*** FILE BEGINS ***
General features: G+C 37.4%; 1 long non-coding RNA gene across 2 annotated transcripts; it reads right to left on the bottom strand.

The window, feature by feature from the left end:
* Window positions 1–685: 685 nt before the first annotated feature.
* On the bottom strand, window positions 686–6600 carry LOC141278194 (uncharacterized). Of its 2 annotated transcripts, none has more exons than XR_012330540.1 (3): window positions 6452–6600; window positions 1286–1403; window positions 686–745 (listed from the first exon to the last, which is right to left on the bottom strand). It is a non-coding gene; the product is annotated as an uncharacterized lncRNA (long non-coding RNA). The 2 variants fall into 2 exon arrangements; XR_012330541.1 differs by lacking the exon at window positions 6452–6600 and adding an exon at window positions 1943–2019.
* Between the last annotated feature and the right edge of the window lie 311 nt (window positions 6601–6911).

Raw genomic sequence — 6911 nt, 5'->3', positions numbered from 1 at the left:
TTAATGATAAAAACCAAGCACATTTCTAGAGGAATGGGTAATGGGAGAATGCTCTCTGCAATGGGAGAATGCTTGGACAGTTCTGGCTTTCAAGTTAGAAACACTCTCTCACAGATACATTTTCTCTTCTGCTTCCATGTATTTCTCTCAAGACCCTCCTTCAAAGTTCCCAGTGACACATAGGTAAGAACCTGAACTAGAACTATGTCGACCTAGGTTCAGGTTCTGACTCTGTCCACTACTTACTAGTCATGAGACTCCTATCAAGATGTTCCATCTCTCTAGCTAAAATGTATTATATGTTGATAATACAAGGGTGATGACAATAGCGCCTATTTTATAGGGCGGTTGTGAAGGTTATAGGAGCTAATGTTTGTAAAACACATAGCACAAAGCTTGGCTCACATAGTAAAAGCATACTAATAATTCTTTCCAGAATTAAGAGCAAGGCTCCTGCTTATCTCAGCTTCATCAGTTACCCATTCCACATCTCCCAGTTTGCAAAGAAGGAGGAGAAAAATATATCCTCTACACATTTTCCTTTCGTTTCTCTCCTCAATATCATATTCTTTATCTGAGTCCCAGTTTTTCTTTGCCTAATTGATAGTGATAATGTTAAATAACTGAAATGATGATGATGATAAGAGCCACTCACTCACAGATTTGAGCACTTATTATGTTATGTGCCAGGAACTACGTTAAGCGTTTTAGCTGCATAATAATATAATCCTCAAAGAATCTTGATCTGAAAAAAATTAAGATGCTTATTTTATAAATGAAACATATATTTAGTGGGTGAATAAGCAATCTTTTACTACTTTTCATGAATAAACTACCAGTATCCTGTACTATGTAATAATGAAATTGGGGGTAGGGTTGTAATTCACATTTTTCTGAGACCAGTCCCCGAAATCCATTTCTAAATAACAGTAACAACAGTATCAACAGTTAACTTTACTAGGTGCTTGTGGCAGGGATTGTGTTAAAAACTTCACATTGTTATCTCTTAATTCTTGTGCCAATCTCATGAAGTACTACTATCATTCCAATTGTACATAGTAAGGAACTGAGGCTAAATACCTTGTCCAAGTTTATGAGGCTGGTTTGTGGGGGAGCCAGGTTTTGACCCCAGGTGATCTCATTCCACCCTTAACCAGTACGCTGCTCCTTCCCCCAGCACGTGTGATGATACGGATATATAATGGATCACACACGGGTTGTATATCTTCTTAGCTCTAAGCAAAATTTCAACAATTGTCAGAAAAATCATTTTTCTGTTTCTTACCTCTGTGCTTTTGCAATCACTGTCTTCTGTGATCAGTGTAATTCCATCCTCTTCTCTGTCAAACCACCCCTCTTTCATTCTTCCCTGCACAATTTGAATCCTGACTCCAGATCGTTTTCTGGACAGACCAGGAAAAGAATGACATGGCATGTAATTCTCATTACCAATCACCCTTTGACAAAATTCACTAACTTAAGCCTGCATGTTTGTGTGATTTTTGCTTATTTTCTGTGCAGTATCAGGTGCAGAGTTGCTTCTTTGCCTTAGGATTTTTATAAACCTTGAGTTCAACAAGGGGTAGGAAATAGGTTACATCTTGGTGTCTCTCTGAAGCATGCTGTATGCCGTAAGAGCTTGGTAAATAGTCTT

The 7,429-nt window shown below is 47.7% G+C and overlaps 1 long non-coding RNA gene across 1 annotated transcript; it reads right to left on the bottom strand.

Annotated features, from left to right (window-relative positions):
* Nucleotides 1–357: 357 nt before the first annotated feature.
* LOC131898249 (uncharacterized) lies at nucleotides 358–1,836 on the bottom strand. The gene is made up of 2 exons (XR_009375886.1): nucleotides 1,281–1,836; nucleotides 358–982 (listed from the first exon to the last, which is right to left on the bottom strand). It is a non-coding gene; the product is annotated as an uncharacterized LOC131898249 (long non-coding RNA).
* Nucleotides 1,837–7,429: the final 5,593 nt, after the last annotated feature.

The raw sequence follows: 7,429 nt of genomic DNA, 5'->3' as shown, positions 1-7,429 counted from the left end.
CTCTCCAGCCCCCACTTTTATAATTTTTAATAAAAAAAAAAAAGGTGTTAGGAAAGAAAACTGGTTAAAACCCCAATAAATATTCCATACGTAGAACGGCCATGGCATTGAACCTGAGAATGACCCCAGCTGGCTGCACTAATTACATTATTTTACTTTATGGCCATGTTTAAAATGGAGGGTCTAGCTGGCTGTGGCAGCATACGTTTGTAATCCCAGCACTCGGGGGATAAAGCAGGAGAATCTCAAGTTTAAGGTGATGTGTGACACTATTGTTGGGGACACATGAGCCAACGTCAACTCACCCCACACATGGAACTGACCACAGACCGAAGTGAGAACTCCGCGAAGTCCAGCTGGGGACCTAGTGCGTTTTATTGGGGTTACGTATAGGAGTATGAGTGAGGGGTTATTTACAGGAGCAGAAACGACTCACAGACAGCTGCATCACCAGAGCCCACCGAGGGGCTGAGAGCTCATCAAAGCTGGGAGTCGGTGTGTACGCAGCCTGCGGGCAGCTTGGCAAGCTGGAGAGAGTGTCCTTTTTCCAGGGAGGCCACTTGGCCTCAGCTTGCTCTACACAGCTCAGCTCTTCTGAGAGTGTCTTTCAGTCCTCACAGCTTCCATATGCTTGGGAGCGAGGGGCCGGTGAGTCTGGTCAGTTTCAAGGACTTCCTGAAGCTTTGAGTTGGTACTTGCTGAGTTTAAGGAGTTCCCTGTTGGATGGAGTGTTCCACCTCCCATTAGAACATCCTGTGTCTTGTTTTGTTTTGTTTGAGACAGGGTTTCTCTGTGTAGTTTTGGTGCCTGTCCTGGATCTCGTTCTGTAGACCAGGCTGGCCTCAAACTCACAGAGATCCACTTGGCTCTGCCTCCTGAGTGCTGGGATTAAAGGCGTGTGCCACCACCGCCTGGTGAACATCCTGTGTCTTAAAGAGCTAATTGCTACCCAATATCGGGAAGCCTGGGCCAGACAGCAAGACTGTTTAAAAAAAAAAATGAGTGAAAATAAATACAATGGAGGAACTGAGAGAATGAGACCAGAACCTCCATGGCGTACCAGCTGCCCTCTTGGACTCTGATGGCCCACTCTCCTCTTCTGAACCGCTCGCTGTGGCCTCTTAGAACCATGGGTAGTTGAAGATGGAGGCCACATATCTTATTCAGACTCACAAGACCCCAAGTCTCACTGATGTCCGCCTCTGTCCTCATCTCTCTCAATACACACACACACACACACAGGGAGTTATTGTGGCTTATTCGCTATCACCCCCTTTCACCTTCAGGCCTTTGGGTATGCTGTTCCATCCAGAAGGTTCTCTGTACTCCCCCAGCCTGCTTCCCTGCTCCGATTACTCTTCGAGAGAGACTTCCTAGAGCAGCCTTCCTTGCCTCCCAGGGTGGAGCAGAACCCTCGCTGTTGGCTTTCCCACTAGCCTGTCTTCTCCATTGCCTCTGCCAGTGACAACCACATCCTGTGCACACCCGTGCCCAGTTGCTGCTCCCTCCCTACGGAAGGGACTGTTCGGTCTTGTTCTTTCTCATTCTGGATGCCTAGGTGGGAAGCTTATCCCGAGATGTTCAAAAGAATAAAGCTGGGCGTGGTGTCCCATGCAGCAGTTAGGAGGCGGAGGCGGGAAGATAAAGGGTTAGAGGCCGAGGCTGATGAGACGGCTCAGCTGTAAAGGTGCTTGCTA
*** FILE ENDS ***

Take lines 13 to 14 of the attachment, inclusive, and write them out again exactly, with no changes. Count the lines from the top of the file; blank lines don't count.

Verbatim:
The raw sequence follows: 7,429 nt of genomic DNA, 5'->3' as shown, positions 1-7,429 counted from the left end.
CTCTCCAGCCCCCACTTTTATAATTTTTAATAAAAAAAAAAAAGGTGTTAGGAAAGAAAACTGGTTAAAACCCCAATAAATATTCCATACGTAGAACGGCCATGGCATTGAACCTGAGAATGACCCCAGCTGGCTGCACTAATTACATTATTTTACTTTATGGCCATGTTTAAAATGGAGGGTCTAGCTGGCTGTGGCAGCATACGTTTGTAATCCCAGCACTCGGGGGATAAAGCAGGAGAATCTCAAGTTTAAGGTGATGTGTGACACTATTGTTGGGGACACATGAGCCAACGTCAACTCACCCCACACATGGAACTGACCACAGACCGAAGTGAGAACTCCGCGAAGTCCAGCTGGGGACCTAGTGCGTTTTATTGGGGTTACGTATAGGAGTATGAGTGAGGGGTTATTTACAGGAGCAGAAACGACTCACAGACAGCTGCATCACCAGAGCCCACCGAGGGGCTGAGAGCTCATCAAAGCTGGGAGTCGGTGTGTACGCAGCCTGCGGGCAGCTTGGCAAGCTGGAGAGAGTGTCCTTTTTCCAGGGAGGCCACTTGGCCTCAGCTTGCTCTACACAGCTCAGCTCTTCTGAGAGTGTCTTTCAGTCCTCACAGCTTCCATATGCTTGGGAGCGAGGGGCCGGTGAGTCTGGTCAGTTTCAAGGACTTCCTGAAGCTTTGAGTTGGTACTTGCTGAGTTTAAGGAGTTCCCTGTTGGATGGAGTGTTCCACCTCCCATTAGAACATCCTGTGTCTTGTTTTGTTTTGTTTGAGACAGGGTTTCTCTGTGTAGTTTTGGTGCCTGTCCTGGATCTCGTTCTGTAGACCAGGCTGGCCTCAAACTCACAGAGATCCACTTGGCTCTGCCTCCTGAGTGCTGGGATTAAAGGCGTGTGCCACCACCGCCTGGTGAACATCCTGTGTCTTAAAGAGCTAATTGCTACCCAATATCGGGAAGCCTGGGCCAGACAGCAAGACTGTTTAAAAAAAAAAATGAGTGAAAATAAATACAATGGAGGAACTGAGAGAATGAGACCAGAACCTCCATGGCGTACCAGCTGCCCTCTTGGACTCTGATGGCCCACTCTCCTCTTCTGAACCGCTCGCTGTGGCCTCTTAGAACCATGGGTAGTTGAAGATGGAGGCCACATATCTTATTCAGACTCACAAGACCCCAAGTCTCACTGATGTCCGCCTCTGTCCTCATCTCTCTCAATACACACACACACACACACAGGGAGTTATTGTGGCTTATTCGCTATCACCCCCTTTCACCTTCAGGCCTTTGGGTATGCTGTTCCATCCAGAAGGTTCTCTGTACTCCCCCAGCCTGCTTCCCTGCTCCGATTACTCTTCGAGAGAGACTTCCTAGAGCAGCCTTCCTTGCCTCCCAGGGTGGAGCAGAACCCTCGCTGTTGGCTTTCCCACTAGCCTGTCTTCTCCATTGCCTCTGCCAGTGACAACCACATCCTGTGCACACCCGTGCCCAGTTGCTGCTCCCTCCCTACGGAAGGGACTGTTCGGTCTTGTTCTTTCTCATTCTGGATGCCTAGGTGGGAAGCTTATCCCGAGATGTTCAAAAGAATAAAGCTGGGCGTGGTGTCCCATGCAGCAGTTAGGAGGCGGAGGCGGGAAGATAAAGGGTTAGAGGCCGAGGCTGATGAGACGGCTCAGCTGTAAAGGTGCTTGCTA